It is that time of year again: it is time to make My 2020 Garden Plan!  I have been looking at my snow-covered garden and getting the itch to grow something, taste something fresh and make some delicious pickles, relish or salsa. 

Who is with me? 

This long slog from January to April in the northland really gives a gardener cabin-fever, but it is these quiet, cold nights where we come up with new ideas and our garden plans for the new season.  It is also almost time to start growing those seedlings!

If you are new to gardening, you might feel overwhelmed.  Maybe you want to grow everything in that shiny seed catalog!  Maybe you just don’t know where to start. 

For veteran gardeners, you are probably so used to growing the same stuff that you don’t think about it too much.  You might be curious how other gardeners “DO IT,” and by that I mean creating a 2020 Garden Plan. You can get your mind out of the rain gutter now!

In this podcast episode and post, and I am going to talk about the following:

  • Looking Back at 2019
  • My 2020 Garden Plan Step 1: My Ultimate Garden List
  • Step 2: Reality Check: Reducing the List
  • What is Whole30?
  • Step 3: Finalizing My 2020 Garden Plan (List of Vegetables and Herbs)
  • Next Steps

Looking Back at 2019

Sweet 1000 Cherry Tomatoes; 2020 Garden Plan

As we start the long winter period from January to April, it is good to sit back, quiet your mind and think about what worked and what didn’t in the 2019 Garden Season.  Last year was a ground breaking year for me in the garden, and I am VERY pleased with how it went (even though the end of the season was abrupt and too soon).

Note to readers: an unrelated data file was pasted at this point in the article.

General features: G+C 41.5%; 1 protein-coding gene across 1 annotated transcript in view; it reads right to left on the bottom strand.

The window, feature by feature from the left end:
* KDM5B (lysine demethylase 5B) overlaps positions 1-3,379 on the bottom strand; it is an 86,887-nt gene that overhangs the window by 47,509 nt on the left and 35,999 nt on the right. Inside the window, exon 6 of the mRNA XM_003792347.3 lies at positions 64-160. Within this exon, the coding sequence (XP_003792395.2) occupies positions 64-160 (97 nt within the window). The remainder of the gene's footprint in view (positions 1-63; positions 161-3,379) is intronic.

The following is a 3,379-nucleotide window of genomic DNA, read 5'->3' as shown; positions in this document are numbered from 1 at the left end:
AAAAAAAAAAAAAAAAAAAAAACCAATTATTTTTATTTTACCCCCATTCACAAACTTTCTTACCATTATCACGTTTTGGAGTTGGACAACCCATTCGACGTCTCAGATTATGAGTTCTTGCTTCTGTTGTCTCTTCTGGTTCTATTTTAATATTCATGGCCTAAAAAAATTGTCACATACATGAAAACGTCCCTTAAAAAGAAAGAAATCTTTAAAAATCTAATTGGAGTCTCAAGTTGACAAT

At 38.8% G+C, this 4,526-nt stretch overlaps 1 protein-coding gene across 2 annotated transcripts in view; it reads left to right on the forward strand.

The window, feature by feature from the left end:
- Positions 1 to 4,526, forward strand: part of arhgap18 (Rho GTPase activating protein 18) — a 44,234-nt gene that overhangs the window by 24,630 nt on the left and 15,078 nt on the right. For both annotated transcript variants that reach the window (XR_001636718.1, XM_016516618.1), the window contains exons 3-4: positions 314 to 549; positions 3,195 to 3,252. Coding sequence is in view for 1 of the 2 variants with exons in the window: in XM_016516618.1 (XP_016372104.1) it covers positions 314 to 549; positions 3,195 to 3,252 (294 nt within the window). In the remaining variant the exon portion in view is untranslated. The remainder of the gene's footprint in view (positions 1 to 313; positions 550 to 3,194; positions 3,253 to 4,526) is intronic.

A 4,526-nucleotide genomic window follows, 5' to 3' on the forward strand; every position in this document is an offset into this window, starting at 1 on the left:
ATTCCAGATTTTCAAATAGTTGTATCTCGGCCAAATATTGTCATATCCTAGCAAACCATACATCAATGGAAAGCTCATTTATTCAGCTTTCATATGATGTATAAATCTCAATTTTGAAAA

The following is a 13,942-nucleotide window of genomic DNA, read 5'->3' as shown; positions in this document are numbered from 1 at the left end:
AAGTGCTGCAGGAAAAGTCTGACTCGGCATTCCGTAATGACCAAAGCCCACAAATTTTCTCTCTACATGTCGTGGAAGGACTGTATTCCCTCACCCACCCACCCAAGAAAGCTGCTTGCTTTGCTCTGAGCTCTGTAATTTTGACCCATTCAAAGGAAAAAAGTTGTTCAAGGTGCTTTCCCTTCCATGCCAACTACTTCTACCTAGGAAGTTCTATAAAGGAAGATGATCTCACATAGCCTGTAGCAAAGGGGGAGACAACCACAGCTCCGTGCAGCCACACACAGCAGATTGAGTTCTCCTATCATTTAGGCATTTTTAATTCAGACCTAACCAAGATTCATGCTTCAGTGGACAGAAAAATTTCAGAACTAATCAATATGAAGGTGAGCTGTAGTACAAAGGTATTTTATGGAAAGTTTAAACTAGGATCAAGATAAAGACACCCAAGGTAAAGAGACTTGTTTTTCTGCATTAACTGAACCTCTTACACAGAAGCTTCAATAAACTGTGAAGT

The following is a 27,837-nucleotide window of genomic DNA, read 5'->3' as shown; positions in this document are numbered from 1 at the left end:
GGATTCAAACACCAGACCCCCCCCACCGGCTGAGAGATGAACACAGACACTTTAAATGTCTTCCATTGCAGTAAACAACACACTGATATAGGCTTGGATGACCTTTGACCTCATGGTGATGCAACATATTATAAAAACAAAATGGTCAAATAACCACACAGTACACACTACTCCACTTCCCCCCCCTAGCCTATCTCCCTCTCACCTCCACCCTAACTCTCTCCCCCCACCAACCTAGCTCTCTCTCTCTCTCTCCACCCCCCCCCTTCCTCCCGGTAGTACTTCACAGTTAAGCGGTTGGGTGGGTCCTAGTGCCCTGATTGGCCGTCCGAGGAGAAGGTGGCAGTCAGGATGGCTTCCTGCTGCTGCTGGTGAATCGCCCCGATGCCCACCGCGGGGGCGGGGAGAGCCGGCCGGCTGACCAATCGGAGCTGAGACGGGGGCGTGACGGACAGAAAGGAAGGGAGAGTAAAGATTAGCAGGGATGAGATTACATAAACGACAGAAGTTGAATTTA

Raised Bed Gardening: 2017-2019

2020 Garden Plan; Raised Beds; Square Foot Gardens

In case you are new to Small Scale Gardening, my wife Julie and I moved into our house in North Minneapolis in 2017.  We inherited two 4’x6’ Square Foot Gardens on the southern side yard with the house.  The raised beds were made of wood and had decent sun exposure from mid-morning to late afternoon, with an extra burst of sun late in the day.

While the gardens were functional and had good soil, they were rotting and infested with roots!  No matter how I worked the soil, the roots would infiltrate the soil and compete with plants and herbs for water and nutrients.

I am sure some of you might be thinking, “Well, how bad could it have been?” I can assure you, the roots formed a thick, dense mat.  My vegetable root systems could not penetrate the thick mat, and it stunted the growth of plants in the garden.

On top of that, the wood sides of the gardens had completely rotted.  I installed chicken wire fencing to keep the rabbits out, and in the end, the chicken wire held the garden together!  When I removed the chicken wire, the wood sides completely collapsed!

Wicking Bed Gardening: 2019